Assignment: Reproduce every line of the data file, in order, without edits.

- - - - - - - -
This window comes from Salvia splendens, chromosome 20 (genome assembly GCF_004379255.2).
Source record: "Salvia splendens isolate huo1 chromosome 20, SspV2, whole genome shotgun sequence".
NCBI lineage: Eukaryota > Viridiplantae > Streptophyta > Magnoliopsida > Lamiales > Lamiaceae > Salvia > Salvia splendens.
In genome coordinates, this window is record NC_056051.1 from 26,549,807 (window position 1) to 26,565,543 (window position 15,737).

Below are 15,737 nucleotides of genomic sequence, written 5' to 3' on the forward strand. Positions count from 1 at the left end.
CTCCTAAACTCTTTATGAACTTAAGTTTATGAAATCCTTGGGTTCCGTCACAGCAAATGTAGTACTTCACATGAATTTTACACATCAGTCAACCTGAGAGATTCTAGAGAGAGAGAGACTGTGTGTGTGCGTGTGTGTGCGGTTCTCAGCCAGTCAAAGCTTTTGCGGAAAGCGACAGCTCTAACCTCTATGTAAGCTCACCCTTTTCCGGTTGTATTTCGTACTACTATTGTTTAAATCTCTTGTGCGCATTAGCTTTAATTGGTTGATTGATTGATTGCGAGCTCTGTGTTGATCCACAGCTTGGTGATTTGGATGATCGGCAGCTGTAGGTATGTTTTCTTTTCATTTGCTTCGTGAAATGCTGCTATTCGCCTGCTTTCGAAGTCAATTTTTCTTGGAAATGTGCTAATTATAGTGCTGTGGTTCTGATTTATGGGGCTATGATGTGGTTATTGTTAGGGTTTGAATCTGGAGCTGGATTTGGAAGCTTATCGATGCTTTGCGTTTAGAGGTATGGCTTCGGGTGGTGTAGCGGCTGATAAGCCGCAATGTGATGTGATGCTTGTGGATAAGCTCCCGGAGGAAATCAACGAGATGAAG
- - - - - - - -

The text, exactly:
This window comes from Salvia splendens, chromosome 20 (genome assembly GCF_004379255.2).
Source record: "Salvia splendens isolate huo1 chromosome 20, SspV2, whole genome shotgun sequence".
NCBI lineage: Eukaryota > Viridiplantae > Streptophyta > Magnoliopsida > Lamiales > Lamiaceae > Salvia > Salvia splendens.
In genome coordinates, this window is record NC_056051.1 from 26,549,807 (window position 1) to 26,565,543 (window position 15,737).

Below are 15,737 nucleotides of genomic sequence, written 5' to 3' on the forward strand. Positions count from 1 at the left end.
CTCCTAAACTCTTTATGAACTTAAGTTTATGAAATCCTTGGGTTCCGTCACAGCAAATGTAGTACTTCACATGAATTTTACACATCAGTCAACCTGAGAGATTCTAGAGAGAGAGAGACTGTGTGTGTGCGTGTGTGTGCGGTTCTCAGCCAGTCAAAGCTTTTGCGGAAAGCGACAGCTCTAACCTCTATGTAAGCTCACCCTTTTCCGGTTGTATTTCGTACTACTATTGTTTAAATCTCTTGTGCGCATTAGCTTTAATTGGTTGATTGATTGATTGCGAGCTCTGTGTTGATCCACAGCTTGGTGATTTGGATGATCGGCAGCTGTAGGTATGTTTTCTTTTCATTTGCTTCGTGAAATGCTGCTATTCGCCTGCTTTCGAAGTCAATTTTTCTTGGAAATGTGCTAATTATAGTGCTGTGGTTCTGATTTATGGGGCTATGATGTGGTTATTGTTAGGGTTTGAATCTGGAGCTGGATTTGGAAGCTTATCGATGCTTTGCGTTTAGAGGTATGGCTTCGGGTGGTGTAGCGGCTGATAAGCCGCAATGTGATGTGATGCTTGTGGATAAGCTCCCGGAGGAAATCAACGAGATGAAG